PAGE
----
In a nutshell, here's how the THES approached its self-imposed charge to "[apply] a single set of measures consistently across the world." Half of a ranked university's final score was based on its reputation, calculated on the basis of "peer review" responses provided by 1,300 academics around the world, who identified themselves as able to comment on specific academic subjects and geographical areas and their top choices in each. (Berkeley surpassed Harvard in this important metric though marks in other areas most notably student/faculty ratio lowered our overall ranking.)

Twenty percent of the score was based on what THES editors call "a ranking of research impact," which is academese for the volume of citations per faculty member (the data coming from a single source, a database produced by U.S.-based Thomson Scientific). Another 20 percent relied on faculty-to-student ratios, with the editors acknowledging that despite the difficulty of making valid international comparisons on this basis, the indicator "is a simple and robust one that captures a university's commitment to teaching."

The final 10 percent was accorded on the strength of two factors, each relating to an institution's "international orientation": the percentage of overseas students enrolled and the percentage of international faculty employed.

With first-place Harvard awarded 1,000 points on these measures, every other ranked university was, in essence, graded on a curve. Berkeley, in second place, trails Harvard by more than 100 points, and third-place MIT claimed its spot with some 90 points less than Berkeley. While these gaps can't help but emphasize a perceived distance between the top-ranked contenders, they diminish significantly as one moves down the list, with only four points separating No. 10 ETH Zurich and No. 11 London School of Economics, and a fraction of a point separating No. 13 Chicago from No. 14 Imperial College London.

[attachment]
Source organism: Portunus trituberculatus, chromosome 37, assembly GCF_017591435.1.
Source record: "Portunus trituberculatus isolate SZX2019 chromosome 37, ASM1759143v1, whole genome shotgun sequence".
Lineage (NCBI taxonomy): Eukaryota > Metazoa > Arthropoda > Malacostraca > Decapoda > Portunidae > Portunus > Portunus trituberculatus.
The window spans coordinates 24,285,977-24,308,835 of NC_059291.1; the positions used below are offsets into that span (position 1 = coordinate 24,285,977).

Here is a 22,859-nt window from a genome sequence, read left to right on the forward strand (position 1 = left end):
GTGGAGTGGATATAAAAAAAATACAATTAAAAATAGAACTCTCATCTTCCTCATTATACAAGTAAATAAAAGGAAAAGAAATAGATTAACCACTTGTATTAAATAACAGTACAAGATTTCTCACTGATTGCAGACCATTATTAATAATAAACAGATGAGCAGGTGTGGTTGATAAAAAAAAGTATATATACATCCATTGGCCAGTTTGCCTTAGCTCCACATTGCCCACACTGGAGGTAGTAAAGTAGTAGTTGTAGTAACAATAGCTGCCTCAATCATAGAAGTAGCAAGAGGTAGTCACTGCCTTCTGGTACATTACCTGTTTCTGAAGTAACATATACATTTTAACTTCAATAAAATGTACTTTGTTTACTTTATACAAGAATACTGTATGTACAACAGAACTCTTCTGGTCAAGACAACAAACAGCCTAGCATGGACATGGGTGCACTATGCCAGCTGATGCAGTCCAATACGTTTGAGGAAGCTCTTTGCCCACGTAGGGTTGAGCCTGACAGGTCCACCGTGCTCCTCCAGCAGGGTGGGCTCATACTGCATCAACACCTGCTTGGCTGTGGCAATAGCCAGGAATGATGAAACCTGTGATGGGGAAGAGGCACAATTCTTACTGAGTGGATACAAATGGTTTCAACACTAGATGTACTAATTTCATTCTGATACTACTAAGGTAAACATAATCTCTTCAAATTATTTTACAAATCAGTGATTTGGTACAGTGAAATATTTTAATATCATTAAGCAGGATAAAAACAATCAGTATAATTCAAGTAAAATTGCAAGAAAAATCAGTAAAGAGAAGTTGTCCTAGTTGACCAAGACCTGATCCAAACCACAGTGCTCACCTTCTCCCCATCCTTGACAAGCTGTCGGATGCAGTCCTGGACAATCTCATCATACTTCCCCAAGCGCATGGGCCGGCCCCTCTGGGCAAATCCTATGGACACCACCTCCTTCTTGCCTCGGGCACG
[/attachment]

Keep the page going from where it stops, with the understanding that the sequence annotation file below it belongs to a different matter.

Is the lesson here that only the cream of the crop hold their positions indisputably, while elsewhere, even within the Top 10, the competition is nearly too close to call? To conclude as much is both risky and to some extent pointless, as becomes clear in talking with those to whom rankings are at once important tools of institutional promotion and frustrating artifacts of circumstances beyond anyone's control.

Arbitrary and volatile?

Critics of the THES methodology (and that of other similar surveys, such as U.S. News & World Report's) have pointed to what one of their number, Anne Machung of the Planning and Analysis Office at UC's Office of the President, calls "the arbitrary nature of the variables used to construct the rankings, and their volatility."

 'It's going to be a challenge for us financially to maintain our excellence in the face of ever-increasing competition from elite private universities. But we have to do this, and in such a way that we don't compromise our commitment to public service and fulfilling our commitment to the people of California.'
-Robert Birgeneau
UC Berkeley Chancellor